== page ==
We continue on the pursuit for antique Persian rugs for one of my projects. Options get limited locally. Boston is a small pond. So, with a family visit planned to my sister in Manhattan, I tacked on a few days to do some work while in the city. I brought my 8-year-old niece, Jasmine, along for the first annual, "take your niece to work day." Here is one of the rugs we looked at, an antique Sultanabad.
First stop, Doris Leslie Blau. Muffie Cunningham, was great to work with and so sweet to my niece.
We have mostly been considering blue/red Persians, but my client asked to see some other color ways. We had been considering rugs with a center medallion for the living room, but he also wanted to consider rugs with all-over patterns that could still transition to red/blue. The one below is a Tabriz. Stunning.
At Doris Leslie Blau, Jasmine had many questions. I mentioned to Muffie that my client liked blue/red Persian rugs, but not anything too geometric. He doesn't for example like Caucasians. My niece whose father is from Senegal, West Africa asked, "Why doesn't your client like white people?" Good question actually, and a wonderful moment to explain some geography and history.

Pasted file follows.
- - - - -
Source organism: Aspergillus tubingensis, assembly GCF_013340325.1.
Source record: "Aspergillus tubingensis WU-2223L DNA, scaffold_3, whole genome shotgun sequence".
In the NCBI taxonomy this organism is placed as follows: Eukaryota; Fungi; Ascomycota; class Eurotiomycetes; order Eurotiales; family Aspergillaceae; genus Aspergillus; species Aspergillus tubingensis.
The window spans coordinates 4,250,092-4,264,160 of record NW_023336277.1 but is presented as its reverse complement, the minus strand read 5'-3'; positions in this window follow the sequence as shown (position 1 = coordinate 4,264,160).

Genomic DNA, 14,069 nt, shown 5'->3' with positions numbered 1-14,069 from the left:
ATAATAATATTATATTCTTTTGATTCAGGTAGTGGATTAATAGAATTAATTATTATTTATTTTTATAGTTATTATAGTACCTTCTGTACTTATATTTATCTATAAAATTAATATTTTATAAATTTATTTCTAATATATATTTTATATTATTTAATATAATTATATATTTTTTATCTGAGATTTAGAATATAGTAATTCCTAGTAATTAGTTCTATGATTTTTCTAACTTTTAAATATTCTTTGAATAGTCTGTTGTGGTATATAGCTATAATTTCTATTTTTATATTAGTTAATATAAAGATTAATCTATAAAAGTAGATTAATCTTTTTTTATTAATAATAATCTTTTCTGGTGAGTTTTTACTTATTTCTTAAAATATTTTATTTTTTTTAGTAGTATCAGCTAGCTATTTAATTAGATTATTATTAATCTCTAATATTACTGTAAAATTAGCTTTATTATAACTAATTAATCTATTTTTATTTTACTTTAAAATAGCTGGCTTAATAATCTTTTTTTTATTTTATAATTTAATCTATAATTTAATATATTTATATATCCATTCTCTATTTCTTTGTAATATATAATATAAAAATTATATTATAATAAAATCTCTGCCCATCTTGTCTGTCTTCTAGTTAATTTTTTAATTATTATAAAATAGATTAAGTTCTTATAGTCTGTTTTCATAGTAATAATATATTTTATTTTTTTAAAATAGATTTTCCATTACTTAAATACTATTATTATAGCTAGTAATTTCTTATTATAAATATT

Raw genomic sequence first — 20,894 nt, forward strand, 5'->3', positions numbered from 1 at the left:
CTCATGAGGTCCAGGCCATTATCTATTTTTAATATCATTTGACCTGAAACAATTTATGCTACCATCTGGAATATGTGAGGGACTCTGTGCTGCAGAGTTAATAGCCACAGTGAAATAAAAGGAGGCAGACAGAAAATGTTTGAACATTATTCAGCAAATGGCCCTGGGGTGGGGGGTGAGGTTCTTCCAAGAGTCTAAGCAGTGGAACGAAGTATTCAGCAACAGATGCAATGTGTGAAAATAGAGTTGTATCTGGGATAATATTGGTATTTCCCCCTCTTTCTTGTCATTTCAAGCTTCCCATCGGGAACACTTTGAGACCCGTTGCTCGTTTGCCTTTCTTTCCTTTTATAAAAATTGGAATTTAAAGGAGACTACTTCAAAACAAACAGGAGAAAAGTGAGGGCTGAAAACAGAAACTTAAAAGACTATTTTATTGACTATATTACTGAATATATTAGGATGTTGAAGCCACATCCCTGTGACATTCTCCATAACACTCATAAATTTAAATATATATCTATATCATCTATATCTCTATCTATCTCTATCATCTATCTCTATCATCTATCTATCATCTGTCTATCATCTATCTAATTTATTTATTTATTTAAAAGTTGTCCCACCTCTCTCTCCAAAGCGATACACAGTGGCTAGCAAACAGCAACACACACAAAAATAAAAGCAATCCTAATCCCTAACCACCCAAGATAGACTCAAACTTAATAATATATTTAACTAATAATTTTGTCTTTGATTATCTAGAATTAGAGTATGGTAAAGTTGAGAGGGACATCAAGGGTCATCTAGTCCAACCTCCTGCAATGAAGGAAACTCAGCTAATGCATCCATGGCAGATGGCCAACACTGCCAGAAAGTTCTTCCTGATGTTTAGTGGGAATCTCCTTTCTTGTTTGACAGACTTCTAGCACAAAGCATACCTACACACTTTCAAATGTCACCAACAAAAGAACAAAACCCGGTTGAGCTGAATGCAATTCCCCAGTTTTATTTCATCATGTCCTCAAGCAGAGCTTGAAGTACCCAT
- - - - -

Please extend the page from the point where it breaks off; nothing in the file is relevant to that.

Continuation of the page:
PS Here's an example of a Caucasian rug. This one I have not seen, in real life, but it's from Double-Knot.
Jasmine was pretty into the retractable tape measure. I don't think she's ever had much opportunity to use one. She wanted to measure how tall she was, how tall I was. There is some down time while you are waiting for the 100 lb rugs to be unfurled. When Muffie said one rug was 18' long, Jasmine measured it herself by placing one foot heel to toe, one foot after the other, until she had covered the whole length. Then she proclaimed the rug was in fact 28 feet. We took out the tape measure and measured her boots to be approx 8". So then I explained.
It's easy to forget how much decorating has to do with history, geography, math… and who knew? All in one showroom visit.